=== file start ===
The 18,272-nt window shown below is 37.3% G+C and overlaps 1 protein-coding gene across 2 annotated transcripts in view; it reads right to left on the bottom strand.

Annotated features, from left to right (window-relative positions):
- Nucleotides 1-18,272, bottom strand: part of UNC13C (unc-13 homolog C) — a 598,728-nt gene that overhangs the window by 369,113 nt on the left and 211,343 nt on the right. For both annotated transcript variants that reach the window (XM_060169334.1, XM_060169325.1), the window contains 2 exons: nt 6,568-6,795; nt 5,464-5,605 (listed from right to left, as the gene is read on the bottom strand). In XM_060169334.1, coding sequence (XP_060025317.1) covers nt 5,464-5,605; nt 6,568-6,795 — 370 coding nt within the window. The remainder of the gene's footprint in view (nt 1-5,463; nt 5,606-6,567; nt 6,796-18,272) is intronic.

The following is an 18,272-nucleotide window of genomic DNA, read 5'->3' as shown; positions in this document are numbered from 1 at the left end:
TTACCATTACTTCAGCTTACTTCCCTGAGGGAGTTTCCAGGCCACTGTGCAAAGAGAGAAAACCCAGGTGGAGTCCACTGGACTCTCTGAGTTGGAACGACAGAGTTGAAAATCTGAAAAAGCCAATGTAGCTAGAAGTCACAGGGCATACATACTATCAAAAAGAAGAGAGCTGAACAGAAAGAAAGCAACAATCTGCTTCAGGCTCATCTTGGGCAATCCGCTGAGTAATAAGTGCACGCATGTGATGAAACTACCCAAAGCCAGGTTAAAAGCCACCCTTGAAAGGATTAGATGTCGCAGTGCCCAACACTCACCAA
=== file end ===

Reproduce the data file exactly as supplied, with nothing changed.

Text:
The 18,272-nt window shown below is 37.3% G+C and overlaps 1 protein-coding gene across 2 annotated transcripts in view; it reads right to left on the bottom strand.

Annotated features, from left to right (window-relative positions):
- Nucleotides 1-18,272, bottom strand: part of UNC13C (unc-13 homolog C) — a 598,728-nt gene that overhangs the window by 369,113 nt on the left and 211,343 nt on the right. For both annotated transcript variants that reach the window (XM_060169334.1, XM_060169325.1), the window contains 2 exons: nt 6,568-6,795; nt 5,464-5,605 (listed from right to left, as the gene is read on the bottom strand). In XM_060169334.1, coding sequence (XP_060025317.1) covers nt 5,464-5,605; nt 6,568-6,795 — 370 coding nt within the window. The remainder of the gene's footprint in view (nt 1-5,463; nt 5,606-6,567; nt 6,796-18,272) is intronic.

The following is an 18,272-nucleotide window of genomic DNA, read 5'->3' as shown; positions in this document are numbered from 1 at the left end:
TTACCATTACTTCAGCTTACTTCCCTGAGGGAGTTTCCAGGCCACTGTGCAAAGAGAGAAAACCCAGGTGGAGTCCACTGGACTCTCTGAGTTGGAACGACAGAGTTGAAAATCTGAAAAAGCCAATGTAGCTAGAAGTCACAGGGCATACATACTATCAAAAAGAAGAGAGCTGAACAGAAAGAAAGCAACAATCTGCTTCAGGCTCATCTTGGGCAATCCGCTGAGTAATAAGTGCACGCATGTGATGAAACTACCCAAAGCCAGGTTAAAAGCCACCCTTGAAAGGATTAGATGTCGCAGTGCCCAACACTCACCAA